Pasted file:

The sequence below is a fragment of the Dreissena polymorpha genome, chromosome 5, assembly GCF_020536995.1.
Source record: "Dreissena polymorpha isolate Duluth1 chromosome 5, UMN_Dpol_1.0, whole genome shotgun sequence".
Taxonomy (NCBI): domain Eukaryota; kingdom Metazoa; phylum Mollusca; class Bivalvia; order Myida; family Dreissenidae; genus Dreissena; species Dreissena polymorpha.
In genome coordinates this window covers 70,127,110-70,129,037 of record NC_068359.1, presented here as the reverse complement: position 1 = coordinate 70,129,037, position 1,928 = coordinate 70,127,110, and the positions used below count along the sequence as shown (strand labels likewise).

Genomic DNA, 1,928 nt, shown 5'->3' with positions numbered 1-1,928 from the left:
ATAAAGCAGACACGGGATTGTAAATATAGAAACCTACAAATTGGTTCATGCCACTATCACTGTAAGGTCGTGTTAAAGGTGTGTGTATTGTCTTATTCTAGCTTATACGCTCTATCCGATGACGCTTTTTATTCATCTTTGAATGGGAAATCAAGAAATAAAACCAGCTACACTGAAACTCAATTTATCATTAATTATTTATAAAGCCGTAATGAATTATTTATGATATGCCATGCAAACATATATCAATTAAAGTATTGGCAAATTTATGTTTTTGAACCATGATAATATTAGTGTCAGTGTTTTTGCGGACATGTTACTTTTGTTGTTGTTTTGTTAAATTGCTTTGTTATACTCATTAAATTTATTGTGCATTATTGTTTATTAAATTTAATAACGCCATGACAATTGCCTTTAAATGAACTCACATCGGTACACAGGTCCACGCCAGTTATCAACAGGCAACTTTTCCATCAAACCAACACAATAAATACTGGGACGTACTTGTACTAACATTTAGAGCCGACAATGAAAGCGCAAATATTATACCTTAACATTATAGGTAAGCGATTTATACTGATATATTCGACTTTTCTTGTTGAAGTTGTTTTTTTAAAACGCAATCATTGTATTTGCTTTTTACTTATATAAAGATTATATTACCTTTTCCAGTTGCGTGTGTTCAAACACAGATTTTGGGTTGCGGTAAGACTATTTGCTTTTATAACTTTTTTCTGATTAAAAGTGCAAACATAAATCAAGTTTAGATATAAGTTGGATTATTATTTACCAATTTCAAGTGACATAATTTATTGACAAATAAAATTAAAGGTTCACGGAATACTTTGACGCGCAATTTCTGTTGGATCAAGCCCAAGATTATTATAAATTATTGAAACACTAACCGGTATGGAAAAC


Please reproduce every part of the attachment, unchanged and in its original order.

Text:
The sequence below is a fragment of the Dreissena polymorpha genome, chromosome 5, assembly GCF_020536995.1.
Source record: "Dreissena polymorpha isolate Duluth1 chromosome 5, UMN_Dpol_1.0, whole genome shotgun sequence".
Taxonomy (NCBI): domain Eukaryota; kingdom Metazoa; phylum Mollusca; class Bivalvia; order Myida; family Dreissenidae; genus Dreissena; species Dreissena polymorpha.
In genome coordinates this window covers 70,127,110-70,129,037 of record NC_068359.1, presented here as the reverse complement: position 1 = coordinate 70,129,037, position 1,928 = coordinate 70,127,110, and the positions used below count along the sequence as shown (strand labels likewise).

Genomic DNA, 1,928 nt, shown 5'->3' with positions numbered 1-1,928 from the left:
ATAAAGCAGACACGGGATTGTAAATATAGAAACCTACAAATTGGTTCATGCCACTATCACTGTAAGGTCGTGTTAAAGGTGTGTGTATTGTCTTATTCTAGCTTATACGCTCTATCCGATGACGCTTTTTATTCATCTTTGAATGGGAAATCAAGAAATAAAACCAGCTACACTGAAACTCAATTTATCATTAATTATTTATAAAGCCGTAATGAATTATTTATGATATGCCATGCAAACATATATCAATTAAAGTATTGGCAAATTTATGTTTTTGAACCATGATAATATTAGTGTCAGTGTTTTTGCGGACATGTTACTTTTGTTGTTGTTTTGTTAAATTGCTTTGTTATACTCATTAAATTTATTGTGCATTATTGTTTATTAAATTTAATAACGCCATGACAATTGCCTTTAAATGAACTCACATCGGTACACAGGTCCACGCCAGTTATCAACAGGCAACTTTTCCATCAAACCAACACAATAAATACTGGGACGTACTTGTACTAACATTTAGAGCCGACAATGAAAGCGCAAATATTATACCTTAACATTATAGGTAAGCGATTTATACTGATATATTCGACTTTTCTTGTTGAAGTTGTTTTTTTAAAACGCAATCATTGTATTTGCTTTTTACTTATATAAAGATTATATTACCTTTTCCAGTTGCGTGTGTTCAAACACAGATTTTGGGTTGCGGTAAGACTATTTGCTTTTATAACTTTTTTCTGATTAAAAGTGCAAACATAAATCAAGTTTAGATATAAGTTGGATTATTATTTACCAATTTCAAGTGACATAATTTATTGACAAATAAAATTAAAGGTTCACGGAATACTTTGACGCGCAATTTCTGTTGGATCAAGCCCAAGATTATTATAAATTATTGAAACACTAACCGGTATGGAAAAC